Tiananmen and the Squares


so, according to the BBC,

China has reportedly freed the last activist still jailed for “hooliganism” relating to the Tiananmen Square democracy movement of 1989.

Liu Zhihua was freed in January, but news of his release has only now been confirmed, according to the Dui Hua Foundation, a US-based pressure group. Mr Liu had been jailed for life for leading a strike at a factory. His reported release comes two weeks before the 20th anniversary of the Tiananmen protests.

The events on June 1989 are still considered a highly sensitive topic by China’s Communist authorities, and the anniversary is unlikely to be publicly marked in mainland China.

oh yeah? Is that so BBC?

Well, yes it is Commodore Superboy. You see Mr Liu was one of several workers who were given long jail sentences for organising industrial strikes.According to Dui Hua, he was accused of inciting crowds with anti-government speeches.

nah shit! seriously? thats just the kinda spirit we need here, BBC, even if we have a Kanye-listening american President!

Indeed, intrepid blogger. The strikes were linked to weeks of student-led pro-democracy protests in the spring of 1989. Six weeks into the protests, tanks and troops were sent in. Hundreds – possibly thousands – of people are believed to have been killed, but the government has never allowed for a full accounting of the events.


Wow. Thanks for the update BBC. Sometimes I forget that students can rise up against more than just their campus cafés serving bollocks coffee and making college branded t-shirts overseas in places like… well china.

Actually, speaking of students marching and Tianamen, thousands have marched in Hong Kong to mark the forthcoming 20th anniversary of the Tiananmen killings, in one of the few such events on Chinese soil. Patra Li Yim-tung was a newborn when Chinese students were camping out for democracy on Tiananmen Square in Beijing, and were crushed by the tanks of the People’s Liberation Army.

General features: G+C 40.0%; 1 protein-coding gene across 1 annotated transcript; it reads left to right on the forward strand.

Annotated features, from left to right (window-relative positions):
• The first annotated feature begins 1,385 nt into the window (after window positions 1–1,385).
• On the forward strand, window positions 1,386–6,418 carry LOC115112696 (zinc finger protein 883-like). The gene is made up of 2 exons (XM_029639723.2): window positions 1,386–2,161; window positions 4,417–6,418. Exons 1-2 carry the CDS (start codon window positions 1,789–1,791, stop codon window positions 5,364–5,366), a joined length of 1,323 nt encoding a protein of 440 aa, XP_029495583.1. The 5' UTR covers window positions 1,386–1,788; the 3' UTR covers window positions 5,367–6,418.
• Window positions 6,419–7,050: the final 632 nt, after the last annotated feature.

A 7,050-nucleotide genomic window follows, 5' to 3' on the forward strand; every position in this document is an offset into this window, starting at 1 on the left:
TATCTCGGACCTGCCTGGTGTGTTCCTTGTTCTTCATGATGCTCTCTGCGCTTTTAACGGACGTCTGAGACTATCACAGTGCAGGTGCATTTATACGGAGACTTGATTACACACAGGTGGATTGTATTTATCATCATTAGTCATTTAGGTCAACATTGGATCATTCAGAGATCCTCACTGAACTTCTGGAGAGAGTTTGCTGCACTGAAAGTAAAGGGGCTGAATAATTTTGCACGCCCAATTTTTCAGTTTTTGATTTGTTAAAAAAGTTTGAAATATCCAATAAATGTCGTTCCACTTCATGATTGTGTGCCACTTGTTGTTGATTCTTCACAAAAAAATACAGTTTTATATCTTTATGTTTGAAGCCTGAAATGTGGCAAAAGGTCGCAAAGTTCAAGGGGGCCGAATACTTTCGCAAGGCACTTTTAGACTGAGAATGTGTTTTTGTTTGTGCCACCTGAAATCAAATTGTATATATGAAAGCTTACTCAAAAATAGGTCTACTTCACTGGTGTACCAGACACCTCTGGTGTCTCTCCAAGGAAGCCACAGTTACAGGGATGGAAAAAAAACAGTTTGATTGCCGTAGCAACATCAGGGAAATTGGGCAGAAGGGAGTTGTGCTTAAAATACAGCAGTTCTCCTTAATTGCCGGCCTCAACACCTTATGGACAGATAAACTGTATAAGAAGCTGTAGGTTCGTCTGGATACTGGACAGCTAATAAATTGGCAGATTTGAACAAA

so, that makes her like WAY too young for me to date. right? what are the social norms over there? You know, come to think of it, I just found out that my buddy Adrian is dating someone who, straight up, graduated high-school in 2006. Two-thousand and SIX, BBC! I was scandalized at first, especially cuz Adrian is a tiny bit older than me, but then I was like… I ain’t tryin ta be judging my friends and junk. Consenting adults and all that. Actually, thats off topic. Tell me more about this Patra

Yes, lets see… Now a journalism student at the University of Hong Kong (HKU), the 20-year-old believes her generation should know and care about the events of 1989. “We found we were not familiar with what happened and many others did not know either, and we wanted to arouse their consciousness,” she said.

Thats what i’m sayin! She’s even got good politics and stuff. Did she seriously say “arouse their consciousness”? I think you misread that, BBC.

BTW, this is gonna make me sound like a jerk and a seriously questionable geographer, but… where exactly is Hong Kong? I mean, in relation to the rest of China and the Sea of China and Taiwan and all that?


oh look at that.